Concord Trial Attorneys

What Are The Legal Penalties For Larceny In North Carolina?

Larceny is another word for theft and the two terms may be used interchangeably depending on the state. In North Carolina, larceny is the legal term most used.

North Carolina breaks larceny down into three different categories. Depending on the severity of your offense, you could face significant legal penalties.

What are the different types?

The three different types of theft in North Carolina are based on the value of items or property stolen. The larceny categories are:

  • Misdemeanor larceny: Stealing property or goods worth less than $1,000, may give you a misdemeanor charge.
  • Felony larceny: You might be charged with a Class H felony if you have over $1,000 worth of stolen property.
  • Shoplifting: This is a lesser charge compared to the other two categories. However, you could still face a class 3 misdemeanor if a store employee catches you stealing.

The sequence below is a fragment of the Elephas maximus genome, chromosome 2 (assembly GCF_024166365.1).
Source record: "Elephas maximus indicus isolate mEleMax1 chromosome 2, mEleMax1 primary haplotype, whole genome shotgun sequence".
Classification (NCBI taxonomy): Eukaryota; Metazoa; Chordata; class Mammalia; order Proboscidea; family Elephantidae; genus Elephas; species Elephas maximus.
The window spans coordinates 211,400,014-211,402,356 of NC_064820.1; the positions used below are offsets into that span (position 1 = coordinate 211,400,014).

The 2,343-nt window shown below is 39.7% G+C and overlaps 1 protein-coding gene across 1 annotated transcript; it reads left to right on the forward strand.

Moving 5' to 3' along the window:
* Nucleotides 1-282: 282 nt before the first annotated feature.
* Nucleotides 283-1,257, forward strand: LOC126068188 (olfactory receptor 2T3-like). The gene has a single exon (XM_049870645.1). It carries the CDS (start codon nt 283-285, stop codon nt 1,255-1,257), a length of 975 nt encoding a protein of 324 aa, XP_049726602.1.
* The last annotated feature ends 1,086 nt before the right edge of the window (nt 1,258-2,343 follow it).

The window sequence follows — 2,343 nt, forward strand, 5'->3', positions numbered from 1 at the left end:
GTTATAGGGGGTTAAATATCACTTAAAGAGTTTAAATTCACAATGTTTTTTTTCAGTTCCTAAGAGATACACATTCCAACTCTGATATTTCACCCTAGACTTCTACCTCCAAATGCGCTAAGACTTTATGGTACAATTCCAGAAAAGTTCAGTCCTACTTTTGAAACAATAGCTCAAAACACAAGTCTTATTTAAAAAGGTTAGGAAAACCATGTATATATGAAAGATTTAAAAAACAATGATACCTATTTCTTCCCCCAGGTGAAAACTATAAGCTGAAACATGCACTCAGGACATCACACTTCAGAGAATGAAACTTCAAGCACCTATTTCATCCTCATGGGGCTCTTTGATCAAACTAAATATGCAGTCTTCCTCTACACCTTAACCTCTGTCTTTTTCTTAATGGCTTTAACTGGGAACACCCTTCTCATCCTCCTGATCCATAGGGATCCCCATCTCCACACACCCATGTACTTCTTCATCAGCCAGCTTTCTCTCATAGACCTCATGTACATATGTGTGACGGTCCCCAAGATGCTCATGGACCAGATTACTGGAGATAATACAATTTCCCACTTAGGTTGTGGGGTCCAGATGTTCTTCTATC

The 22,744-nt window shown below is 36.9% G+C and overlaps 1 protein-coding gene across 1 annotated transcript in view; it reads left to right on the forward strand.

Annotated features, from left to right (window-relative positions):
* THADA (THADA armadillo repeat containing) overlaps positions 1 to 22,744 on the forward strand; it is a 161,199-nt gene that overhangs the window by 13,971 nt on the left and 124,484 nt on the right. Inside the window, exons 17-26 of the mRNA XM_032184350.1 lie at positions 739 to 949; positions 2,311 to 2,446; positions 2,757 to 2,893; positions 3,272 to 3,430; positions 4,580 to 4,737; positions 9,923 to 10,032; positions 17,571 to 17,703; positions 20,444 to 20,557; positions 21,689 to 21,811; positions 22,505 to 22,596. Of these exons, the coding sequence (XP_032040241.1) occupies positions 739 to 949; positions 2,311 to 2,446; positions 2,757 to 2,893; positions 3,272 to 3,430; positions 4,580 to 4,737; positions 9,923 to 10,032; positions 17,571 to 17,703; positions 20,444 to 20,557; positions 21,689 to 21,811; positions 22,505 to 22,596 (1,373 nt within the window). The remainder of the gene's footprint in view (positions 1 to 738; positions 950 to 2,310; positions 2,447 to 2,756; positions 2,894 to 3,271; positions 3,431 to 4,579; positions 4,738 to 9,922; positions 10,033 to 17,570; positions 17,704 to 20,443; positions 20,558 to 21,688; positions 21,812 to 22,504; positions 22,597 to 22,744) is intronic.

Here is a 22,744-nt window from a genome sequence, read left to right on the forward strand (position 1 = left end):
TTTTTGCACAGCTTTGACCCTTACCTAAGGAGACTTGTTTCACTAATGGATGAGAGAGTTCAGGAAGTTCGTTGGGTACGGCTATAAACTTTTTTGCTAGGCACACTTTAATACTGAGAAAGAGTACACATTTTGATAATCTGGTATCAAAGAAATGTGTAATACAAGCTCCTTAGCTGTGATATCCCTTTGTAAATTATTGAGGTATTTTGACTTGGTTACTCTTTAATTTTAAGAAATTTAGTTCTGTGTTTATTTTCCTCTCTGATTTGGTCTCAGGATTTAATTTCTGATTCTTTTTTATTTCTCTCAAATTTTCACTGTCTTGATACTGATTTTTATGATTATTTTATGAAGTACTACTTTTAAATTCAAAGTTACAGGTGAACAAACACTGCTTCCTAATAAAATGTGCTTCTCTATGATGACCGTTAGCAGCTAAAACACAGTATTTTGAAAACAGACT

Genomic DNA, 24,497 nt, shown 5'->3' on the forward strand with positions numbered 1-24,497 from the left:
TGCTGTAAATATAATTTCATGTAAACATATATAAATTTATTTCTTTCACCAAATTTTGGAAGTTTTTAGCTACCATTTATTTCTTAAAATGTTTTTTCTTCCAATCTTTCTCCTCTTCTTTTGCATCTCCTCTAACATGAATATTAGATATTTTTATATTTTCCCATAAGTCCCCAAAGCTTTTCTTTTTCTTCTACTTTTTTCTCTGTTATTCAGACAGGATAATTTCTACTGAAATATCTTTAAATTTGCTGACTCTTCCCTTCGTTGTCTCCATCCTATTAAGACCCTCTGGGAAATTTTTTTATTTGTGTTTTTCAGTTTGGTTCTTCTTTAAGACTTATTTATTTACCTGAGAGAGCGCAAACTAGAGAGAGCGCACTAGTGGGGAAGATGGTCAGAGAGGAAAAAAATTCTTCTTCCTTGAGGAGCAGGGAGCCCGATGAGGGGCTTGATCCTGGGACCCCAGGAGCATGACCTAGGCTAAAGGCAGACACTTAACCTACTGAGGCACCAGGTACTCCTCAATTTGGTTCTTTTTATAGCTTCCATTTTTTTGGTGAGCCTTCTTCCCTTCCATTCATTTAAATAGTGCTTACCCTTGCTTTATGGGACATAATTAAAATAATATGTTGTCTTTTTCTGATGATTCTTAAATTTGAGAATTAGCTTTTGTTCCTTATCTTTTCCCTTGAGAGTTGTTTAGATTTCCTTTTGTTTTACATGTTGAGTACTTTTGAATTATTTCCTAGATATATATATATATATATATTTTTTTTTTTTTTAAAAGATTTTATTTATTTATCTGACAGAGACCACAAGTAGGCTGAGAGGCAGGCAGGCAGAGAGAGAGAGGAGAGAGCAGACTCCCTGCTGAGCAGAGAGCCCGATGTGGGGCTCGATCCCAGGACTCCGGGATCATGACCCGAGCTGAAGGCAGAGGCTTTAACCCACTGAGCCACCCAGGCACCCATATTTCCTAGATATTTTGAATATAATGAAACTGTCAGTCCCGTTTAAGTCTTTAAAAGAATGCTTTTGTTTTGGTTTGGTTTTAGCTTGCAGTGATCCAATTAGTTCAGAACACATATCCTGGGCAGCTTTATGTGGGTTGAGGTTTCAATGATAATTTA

Additionally, if you are caught shoplifting twice in three years, you might receive a class 2 misdemeanor charge.

What penalties might you face?

The penalties you could potentially face are based on your past criminal history and the severity of your larceny charge. Whether your crime was a misdemeanor or felony, you could face these charges:

  • Class 3 misdemeanor: For a class 3 misdemeanor, the maximum punishment you could face is 30 days in jail and up to $200 in fines.
  • Class 2 misdemeanor: A class 2 misdemeanor means you might receive a sentence of up to 60 days in jail or fines up to $1,000.
  • Class 1 misdemeanor: The penalty for a class 1 misdemeanor may be a jail sentence of 120 days and fines up to the judge’s discretion.
  • Class H felony: If you stole goods totaling more than $1,000, you could receive a prison sentence of four to 24 months.

Speaking with a criminal defense attorney as soon as possible might be in your best interest. If a lawyer is involved at the beginning stages of your case, they may be able to minimize the penalties you face. If your charge was a class 3 misdemeanor, you might even avoid jail time altogether.